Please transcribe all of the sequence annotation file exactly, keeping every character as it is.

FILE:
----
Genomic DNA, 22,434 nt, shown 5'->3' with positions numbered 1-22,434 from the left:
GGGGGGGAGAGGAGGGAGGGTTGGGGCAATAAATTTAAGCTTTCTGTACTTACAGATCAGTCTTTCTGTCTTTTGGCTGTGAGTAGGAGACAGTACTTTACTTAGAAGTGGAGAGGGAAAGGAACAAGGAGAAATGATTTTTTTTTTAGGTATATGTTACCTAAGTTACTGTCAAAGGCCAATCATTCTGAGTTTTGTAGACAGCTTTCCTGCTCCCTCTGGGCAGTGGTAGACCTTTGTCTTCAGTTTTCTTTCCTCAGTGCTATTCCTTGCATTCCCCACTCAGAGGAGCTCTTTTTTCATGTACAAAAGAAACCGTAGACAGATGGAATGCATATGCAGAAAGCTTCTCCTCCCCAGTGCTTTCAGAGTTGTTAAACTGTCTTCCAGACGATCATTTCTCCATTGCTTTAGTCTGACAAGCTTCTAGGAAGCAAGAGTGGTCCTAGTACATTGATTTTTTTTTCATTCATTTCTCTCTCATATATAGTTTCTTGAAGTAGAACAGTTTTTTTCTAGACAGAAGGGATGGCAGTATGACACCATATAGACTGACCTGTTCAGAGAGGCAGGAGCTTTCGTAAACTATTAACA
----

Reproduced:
Genomic DNA, 22,434 nt, shown 5'->3' with positions numbered 1-22,434 from the left:
GGGGGGGAGAGGAGGGAGGGTTGGGGCAATAAATTTAAGCTTTCTGTACTTACAGATCAGTCTTTCTGTCTTTTGGCTGTGAGTAGGAGACAGTACTTTACTTAGAAGTGGAGAGGGAAAGGAACAAGGAGAAATGATTTTTTTTTTAGGTATATGTTACCTAAGTTACTGTCAAAGGCCAATCATTCTGAGTTTTGTAGACAGCTTTCCTGCTCCCTCTGGGCAGTGGTAGACCTTTGTCTTCAGTTTTCTTTCCTCAGTGCTATTCCTTGCATTCCCCACTCAGAGGAGCTCTTTTTTCATGTACAAAAGAAACCGTAGACAGATGGAATGCATATGCAGAAAGCTTCTCCTCCCCAGTGCTTTCAGAGTTGTTAAACTGTCTTCCAGACGATCATTTCTCCATTGCTTTAGTCTGACAAGCTTCTAGGAAGCAAGAGTGGTCCTAGTACATTGATTTTTTTTTCATTCATTTCTCTCTCATATATAGTTTCTTGAAGTAGAACAGTTTTTTTCTAGACAGAAGGGATGGCAGTATGACACCATATAGACTGACCTGTTCAGAGAGGCAGGAGCTTTCGTAAACTATTAACA